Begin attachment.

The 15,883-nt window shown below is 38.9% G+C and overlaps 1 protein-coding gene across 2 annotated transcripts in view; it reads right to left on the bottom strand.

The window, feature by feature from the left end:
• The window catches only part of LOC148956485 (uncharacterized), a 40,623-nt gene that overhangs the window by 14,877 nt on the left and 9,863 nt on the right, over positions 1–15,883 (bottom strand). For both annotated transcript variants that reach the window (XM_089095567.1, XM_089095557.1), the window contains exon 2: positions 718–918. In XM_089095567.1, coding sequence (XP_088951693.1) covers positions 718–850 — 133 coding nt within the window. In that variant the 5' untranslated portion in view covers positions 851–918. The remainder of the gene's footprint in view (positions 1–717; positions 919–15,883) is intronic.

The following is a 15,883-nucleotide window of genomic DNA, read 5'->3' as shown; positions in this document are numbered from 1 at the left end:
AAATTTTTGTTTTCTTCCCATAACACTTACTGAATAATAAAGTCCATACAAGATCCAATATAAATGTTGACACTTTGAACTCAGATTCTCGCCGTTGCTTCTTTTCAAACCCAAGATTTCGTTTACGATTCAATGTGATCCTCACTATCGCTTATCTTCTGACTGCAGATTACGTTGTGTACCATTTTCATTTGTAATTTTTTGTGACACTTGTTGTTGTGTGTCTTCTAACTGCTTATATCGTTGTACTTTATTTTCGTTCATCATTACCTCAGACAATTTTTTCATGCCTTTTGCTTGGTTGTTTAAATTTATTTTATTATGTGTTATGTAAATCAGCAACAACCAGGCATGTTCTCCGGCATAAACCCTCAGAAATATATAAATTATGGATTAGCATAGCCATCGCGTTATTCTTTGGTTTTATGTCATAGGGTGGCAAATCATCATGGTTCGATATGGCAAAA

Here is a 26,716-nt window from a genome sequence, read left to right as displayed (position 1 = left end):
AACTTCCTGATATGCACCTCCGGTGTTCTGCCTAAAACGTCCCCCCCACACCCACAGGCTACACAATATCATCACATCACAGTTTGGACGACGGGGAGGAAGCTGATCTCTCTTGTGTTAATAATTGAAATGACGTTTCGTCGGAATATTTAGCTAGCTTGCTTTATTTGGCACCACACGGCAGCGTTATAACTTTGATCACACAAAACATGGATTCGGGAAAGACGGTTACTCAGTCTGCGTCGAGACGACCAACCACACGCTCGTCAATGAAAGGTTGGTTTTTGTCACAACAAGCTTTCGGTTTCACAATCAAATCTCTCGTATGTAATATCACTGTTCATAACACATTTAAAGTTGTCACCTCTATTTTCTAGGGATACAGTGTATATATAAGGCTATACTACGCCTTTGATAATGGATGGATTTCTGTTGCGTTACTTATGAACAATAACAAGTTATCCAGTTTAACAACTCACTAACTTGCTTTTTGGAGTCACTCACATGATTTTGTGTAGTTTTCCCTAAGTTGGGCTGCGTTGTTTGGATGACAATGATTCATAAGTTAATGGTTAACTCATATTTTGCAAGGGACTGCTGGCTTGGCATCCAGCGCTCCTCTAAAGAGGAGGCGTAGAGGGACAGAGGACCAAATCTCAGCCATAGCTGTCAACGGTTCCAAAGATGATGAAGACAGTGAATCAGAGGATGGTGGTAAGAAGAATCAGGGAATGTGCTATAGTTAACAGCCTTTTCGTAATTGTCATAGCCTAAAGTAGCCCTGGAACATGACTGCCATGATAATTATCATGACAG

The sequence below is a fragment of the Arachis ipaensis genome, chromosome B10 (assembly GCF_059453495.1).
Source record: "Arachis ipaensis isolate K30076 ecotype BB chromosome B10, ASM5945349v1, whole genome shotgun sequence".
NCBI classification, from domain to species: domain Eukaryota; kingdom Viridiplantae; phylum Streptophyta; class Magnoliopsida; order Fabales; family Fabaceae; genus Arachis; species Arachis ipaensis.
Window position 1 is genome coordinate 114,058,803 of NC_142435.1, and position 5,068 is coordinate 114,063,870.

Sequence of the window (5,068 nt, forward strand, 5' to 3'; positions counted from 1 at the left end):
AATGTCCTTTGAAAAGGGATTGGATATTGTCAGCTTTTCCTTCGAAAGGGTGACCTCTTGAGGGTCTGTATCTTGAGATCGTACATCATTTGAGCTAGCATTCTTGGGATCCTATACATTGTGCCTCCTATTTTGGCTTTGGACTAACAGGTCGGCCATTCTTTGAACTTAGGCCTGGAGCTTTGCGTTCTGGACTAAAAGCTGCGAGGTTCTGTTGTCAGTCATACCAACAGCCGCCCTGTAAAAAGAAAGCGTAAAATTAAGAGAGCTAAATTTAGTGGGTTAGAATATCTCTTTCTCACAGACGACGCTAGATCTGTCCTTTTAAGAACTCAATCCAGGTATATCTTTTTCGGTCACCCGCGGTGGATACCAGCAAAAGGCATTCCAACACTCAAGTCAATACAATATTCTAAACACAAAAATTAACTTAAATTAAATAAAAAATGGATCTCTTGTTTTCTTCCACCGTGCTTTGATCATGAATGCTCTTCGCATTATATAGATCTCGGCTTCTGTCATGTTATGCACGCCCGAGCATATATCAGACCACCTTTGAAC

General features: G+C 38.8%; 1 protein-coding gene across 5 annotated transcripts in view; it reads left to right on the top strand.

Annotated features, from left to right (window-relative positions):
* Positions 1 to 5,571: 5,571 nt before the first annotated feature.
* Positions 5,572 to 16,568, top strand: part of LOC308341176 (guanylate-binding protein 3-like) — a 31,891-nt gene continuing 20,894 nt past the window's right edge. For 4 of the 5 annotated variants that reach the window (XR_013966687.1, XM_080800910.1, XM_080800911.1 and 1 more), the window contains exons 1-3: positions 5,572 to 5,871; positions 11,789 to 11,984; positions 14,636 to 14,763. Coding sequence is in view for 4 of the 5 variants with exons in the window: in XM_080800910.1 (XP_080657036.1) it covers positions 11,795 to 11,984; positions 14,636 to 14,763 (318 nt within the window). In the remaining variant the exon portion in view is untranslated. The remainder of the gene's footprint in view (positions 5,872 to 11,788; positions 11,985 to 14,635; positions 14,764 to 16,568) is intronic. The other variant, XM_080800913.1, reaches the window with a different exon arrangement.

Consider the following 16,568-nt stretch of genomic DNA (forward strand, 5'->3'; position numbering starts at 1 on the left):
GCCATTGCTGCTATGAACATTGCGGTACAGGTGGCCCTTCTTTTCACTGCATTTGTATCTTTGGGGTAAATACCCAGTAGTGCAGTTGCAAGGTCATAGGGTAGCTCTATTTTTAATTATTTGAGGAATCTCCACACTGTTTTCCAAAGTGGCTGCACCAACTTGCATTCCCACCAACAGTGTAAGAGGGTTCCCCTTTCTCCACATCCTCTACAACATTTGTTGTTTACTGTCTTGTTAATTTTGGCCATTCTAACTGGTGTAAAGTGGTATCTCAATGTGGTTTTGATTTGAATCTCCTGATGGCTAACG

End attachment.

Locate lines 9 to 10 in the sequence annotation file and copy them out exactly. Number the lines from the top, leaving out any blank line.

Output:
Source record: "Arachis ipaensis isolate K30076 ecotype BB chromosome B10, ASM5945349v1, whole genome shotgun sequence".
NCBI classification, from domain to species: domain Eukaryota; kingdom Viridiplantae; phylum Streptophyta; class Magnoliopsida; order Fabales; family Fabaceae; genus Arachis; species Arachis ipaensis.